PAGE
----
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State v. Montgomery

Court of Appeals of Arizona, First Division

November 12, 2013

STATE OF ARIZONA, Appellee,
v.
LEROY MONTGOMERY, Appellant.

Appeal from the Superior Court in Maricopa County No. CR2012-006324-001 The Honorable John R. Ditsworth, Judge

Arizona Attorney General's Office, Phoenix By Joseph T. Maziarz Counsel for Appellee

Christopher Winchell, Tempe Counsel for Appellant

Presiding Judge Andrew W. Gould delivered the opinion of the Court, in which Judge Donn Kessler and Judge Michael J. Brown joined.

OPINION

GOULD, Judge

¶1 Appellant Leroy Montgomery ("Montgomery") seeks reconsideration of this court's order dismissing his appeal as untimely. Montgomery relies on State v. Whitman, 232 Ariz. 60, 301 P.3d 226 (App. 2013), in which a divided panel of this court held that the time for filing the notice of appeal in a criminal case runs from the filing of the minute entry containing the judgment and sentence. For the reasons discussed below, we respectfully disagree with the majority opinion in Whitman, and conclude that the relevant rules of criminal procedure clearly provide that the time for filing a notice of appeal runs from the date of sentencing. We therefore deny Montgomery's motion for reconsideration.

Background

¶2 Montgomery was sentenced on August 16, 2013. The minute entry containing the judgment and sentence was filed on August 19. Arizona Rule of Criminal Procedure 31.3 provides in part that a notice of appeal must be filed "within 20 days after the entry of judgment and sentence." Twenty-four days after the court sentenced Montgomery, but twenty days after the minute entry memorializing the judgment and sentence was filed, Montgomery filed his notice of appeal. Because Montgomery's notice of appeal was not filed within twenty days of the date of sentencing, this court dismissed the appeal for lack of jurisdiction. See State v. Littleton, 146 Ariz. 531, 533, 707 P.2d 329, 331 (App. 1985) (time limits for filing the notice of appeal are jurisdictional).

The Whitman opinion

¶3 Whitman was sentenced on December 7, 2011. The sentencing minute entry was filed on December 9. Whitman filed his notice of appeal on December 28. Calculating the time for filing the notice of appeal from the day of sentencing, the state argued Whitman's notice was untimely. Whitman first agreed that he had twenty days from the date of sentencing to file his notice. Whitman, 232 Ariz. at 75, n.11, ¶ 61, 301 P.3d at 241, n.11. Thus, he conceded that his notice had been untimely filed. Id., at 61, ¶ 3, 301 P.3d at 227. However, after the court ordered supplemental briefing, Whitman changed his position and argued that his notice had been timely filed because the time for filing the notice runs from the date the sentencing minute entry is filed.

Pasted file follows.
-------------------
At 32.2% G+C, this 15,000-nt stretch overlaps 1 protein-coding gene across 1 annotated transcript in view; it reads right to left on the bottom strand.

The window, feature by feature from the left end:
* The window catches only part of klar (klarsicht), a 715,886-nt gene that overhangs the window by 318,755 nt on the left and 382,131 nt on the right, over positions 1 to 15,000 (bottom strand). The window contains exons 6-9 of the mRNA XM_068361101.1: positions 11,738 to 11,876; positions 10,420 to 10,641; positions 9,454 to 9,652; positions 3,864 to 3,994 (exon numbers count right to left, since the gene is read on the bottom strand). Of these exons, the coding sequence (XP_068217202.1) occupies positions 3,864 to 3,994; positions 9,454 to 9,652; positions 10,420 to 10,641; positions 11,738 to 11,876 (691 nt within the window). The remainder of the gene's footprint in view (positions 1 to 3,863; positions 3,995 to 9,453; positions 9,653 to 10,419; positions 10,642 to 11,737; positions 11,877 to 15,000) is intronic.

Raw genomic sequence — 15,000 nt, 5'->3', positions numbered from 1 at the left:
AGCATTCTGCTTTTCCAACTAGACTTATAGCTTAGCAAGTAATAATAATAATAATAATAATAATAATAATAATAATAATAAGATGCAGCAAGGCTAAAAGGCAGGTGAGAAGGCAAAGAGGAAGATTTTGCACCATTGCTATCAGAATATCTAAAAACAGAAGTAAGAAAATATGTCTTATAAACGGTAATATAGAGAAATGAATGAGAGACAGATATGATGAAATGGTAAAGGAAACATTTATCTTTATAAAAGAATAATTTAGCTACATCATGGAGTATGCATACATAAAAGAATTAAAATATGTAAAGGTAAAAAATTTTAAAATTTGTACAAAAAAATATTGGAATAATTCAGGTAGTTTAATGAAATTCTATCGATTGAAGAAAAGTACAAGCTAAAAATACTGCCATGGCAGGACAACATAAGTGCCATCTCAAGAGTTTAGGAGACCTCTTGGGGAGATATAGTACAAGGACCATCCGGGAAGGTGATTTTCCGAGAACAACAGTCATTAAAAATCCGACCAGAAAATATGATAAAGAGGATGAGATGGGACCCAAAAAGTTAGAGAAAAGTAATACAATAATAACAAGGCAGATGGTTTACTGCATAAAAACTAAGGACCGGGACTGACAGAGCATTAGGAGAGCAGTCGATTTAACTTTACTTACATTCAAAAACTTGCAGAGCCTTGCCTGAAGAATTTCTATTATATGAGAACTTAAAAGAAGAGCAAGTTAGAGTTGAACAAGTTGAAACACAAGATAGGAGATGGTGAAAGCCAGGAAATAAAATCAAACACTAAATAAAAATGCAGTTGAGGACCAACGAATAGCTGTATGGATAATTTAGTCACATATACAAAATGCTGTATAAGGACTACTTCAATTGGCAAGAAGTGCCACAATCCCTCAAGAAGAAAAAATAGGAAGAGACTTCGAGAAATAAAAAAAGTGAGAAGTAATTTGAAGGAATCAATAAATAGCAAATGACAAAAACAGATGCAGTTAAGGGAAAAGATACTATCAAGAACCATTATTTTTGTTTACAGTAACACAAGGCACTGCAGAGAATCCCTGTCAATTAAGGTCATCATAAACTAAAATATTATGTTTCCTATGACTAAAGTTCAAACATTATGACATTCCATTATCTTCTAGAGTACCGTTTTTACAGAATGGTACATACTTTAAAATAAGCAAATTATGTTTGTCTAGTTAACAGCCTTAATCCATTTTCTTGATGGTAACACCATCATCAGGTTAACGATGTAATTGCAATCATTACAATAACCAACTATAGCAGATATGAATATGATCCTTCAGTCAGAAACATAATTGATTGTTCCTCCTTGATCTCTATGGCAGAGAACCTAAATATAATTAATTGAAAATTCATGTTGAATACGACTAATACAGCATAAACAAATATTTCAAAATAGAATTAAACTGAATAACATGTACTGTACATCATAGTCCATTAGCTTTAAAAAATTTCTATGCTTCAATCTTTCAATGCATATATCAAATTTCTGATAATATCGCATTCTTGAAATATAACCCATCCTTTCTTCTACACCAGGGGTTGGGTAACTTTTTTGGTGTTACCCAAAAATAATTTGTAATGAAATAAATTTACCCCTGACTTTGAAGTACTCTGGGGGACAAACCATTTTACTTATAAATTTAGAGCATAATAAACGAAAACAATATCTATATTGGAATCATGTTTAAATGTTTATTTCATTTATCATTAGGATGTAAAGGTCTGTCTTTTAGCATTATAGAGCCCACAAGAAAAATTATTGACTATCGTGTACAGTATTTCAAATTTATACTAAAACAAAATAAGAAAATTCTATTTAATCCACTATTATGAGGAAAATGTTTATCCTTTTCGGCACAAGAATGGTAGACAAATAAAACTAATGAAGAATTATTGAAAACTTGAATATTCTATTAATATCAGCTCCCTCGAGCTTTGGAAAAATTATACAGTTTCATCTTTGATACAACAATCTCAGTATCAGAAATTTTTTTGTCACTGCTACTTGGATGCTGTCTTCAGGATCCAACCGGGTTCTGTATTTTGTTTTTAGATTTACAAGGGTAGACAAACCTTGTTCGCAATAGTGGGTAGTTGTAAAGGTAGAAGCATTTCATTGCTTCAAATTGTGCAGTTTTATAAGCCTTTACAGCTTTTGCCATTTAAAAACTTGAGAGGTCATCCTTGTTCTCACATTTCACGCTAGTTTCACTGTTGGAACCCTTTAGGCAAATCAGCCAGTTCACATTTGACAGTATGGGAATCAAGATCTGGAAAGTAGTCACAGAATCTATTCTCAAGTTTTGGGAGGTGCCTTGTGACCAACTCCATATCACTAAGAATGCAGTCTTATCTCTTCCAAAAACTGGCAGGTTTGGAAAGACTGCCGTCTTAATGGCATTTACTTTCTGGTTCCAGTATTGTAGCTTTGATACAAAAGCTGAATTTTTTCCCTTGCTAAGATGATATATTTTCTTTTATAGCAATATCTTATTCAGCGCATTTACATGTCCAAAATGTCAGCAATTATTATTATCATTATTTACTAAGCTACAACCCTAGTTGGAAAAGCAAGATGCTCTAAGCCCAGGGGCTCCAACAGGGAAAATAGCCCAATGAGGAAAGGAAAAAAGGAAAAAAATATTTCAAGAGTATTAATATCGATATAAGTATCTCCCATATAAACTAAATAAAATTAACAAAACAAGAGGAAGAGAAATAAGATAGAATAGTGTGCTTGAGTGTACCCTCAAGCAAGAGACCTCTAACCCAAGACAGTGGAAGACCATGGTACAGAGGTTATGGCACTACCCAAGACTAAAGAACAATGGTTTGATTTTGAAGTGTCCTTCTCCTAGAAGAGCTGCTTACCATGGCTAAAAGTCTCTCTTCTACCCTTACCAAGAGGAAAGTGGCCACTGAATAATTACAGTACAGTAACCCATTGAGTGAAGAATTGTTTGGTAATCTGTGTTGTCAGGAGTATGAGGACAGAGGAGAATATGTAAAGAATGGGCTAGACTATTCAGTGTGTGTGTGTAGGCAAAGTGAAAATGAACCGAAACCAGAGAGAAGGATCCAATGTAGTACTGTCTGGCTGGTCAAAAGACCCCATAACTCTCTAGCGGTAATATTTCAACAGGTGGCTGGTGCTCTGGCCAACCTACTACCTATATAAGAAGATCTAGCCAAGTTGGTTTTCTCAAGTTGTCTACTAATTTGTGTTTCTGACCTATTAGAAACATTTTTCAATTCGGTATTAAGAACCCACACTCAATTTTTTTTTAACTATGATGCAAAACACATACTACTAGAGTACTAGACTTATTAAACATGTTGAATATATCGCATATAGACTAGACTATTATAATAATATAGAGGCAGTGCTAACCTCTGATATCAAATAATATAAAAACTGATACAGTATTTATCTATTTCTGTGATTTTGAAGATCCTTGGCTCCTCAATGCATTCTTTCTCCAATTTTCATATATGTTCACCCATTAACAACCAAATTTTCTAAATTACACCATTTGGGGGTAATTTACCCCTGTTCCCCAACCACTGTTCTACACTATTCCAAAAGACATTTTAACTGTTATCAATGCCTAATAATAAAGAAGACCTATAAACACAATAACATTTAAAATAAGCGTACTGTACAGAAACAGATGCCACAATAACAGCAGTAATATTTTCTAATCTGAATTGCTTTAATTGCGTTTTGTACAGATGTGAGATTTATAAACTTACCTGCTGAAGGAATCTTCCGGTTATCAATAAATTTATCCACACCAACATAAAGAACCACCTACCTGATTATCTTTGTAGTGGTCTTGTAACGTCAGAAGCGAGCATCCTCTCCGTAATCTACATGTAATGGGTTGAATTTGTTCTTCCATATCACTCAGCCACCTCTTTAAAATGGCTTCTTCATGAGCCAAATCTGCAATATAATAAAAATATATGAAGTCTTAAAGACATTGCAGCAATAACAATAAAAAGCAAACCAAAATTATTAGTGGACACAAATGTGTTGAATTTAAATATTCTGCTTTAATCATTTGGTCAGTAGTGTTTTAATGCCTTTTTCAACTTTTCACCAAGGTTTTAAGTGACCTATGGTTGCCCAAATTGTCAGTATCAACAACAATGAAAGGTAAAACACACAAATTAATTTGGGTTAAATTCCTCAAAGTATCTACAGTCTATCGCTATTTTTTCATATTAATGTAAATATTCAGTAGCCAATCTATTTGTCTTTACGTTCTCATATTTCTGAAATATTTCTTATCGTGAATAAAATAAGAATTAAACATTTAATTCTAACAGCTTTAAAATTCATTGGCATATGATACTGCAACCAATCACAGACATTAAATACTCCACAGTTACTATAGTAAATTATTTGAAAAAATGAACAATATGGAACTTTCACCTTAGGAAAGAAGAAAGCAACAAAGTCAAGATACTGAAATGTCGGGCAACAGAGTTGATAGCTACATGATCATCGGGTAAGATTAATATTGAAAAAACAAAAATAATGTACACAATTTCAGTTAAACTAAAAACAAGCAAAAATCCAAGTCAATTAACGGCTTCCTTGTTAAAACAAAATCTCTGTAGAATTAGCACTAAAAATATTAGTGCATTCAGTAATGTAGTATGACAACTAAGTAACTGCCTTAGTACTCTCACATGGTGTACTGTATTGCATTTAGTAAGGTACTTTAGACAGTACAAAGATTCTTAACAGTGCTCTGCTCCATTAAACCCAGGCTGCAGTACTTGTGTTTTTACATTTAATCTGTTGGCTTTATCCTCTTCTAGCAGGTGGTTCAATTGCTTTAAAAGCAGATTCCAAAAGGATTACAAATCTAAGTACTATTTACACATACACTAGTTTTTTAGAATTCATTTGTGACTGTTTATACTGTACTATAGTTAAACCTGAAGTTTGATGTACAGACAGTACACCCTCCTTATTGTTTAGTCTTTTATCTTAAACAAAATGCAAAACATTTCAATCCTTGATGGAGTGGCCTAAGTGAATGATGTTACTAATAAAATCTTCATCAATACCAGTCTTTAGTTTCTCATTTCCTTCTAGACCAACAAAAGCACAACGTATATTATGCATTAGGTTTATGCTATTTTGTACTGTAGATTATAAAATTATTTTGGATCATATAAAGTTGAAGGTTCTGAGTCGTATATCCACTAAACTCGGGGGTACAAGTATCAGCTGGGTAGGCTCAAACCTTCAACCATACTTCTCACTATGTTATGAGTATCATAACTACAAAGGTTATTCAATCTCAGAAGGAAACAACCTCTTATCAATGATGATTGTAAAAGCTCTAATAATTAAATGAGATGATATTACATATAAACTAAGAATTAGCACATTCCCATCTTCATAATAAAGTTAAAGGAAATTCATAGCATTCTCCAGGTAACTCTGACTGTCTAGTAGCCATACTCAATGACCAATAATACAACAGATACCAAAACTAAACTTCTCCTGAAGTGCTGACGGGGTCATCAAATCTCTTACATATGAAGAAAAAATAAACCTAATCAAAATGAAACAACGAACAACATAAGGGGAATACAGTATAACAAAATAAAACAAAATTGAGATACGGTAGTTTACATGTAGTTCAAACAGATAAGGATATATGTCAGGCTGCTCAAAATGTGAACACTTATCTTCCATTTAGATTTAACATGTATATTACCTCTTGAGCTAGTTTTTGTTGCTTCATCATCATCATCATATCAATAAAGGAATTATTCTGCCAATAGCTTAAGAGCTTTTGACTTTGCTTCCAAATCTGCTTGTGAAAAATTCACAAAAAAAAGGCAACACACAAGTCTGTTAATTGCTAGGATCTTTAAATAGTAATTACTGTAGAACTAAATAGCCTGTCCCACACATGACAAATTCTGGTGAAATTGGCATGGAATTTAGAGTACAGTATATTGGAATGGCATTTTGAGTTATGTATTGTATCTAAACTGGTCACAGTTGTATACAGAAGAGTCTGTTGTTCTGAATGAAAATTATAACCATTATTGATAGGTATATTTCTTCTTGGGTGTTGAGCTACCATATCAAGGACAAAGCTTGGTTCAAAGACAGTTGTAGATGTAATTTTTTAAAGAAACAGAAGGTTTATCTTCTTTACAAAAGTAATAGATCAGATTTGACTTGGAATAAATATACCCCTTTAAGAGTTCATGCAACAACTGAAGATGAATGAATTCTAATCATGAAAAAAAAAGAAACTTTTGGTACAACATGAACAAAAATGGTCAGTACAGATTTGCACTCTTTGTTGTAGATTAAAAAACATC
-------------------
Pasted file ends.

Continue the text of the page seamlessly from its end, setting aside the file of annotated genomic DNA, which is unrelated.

¶4 On appeal, the majority in Whitman determined that because our rules of criminal procedure do not expressly state when the "entry" of judgment and sentence occurs, there is an "ambiguity regarding the time for taking an appeal." Id., at 62, ¶ 4, 301 P.3d at 228. To resolve this ambiguity and to ascertain the intent of our supreme court, the majority analyzed the history of our criminal rules and comments to those rules. The court also compared the criminal rules to civil rules and cases addressing the entry of judgment, and concluded that entry of judgment and sentence occurs when a minute entry is filed with the clerk of the court.

¶5 Judge Miller dissented, concluding that Ariz. R. Crim. P. 26.16(a) resolved any possible ambiguity:

[T]he rule's plain statement that judgment and sentence "are complete and valid as of the time of their oral pronouncement in open court, " makes the clause unambiguous. Ariz. R.Crim. P. 26.16(a). Entry of judgment and sentence occurs at the time of sentencing and it starts the clock for filing a ...

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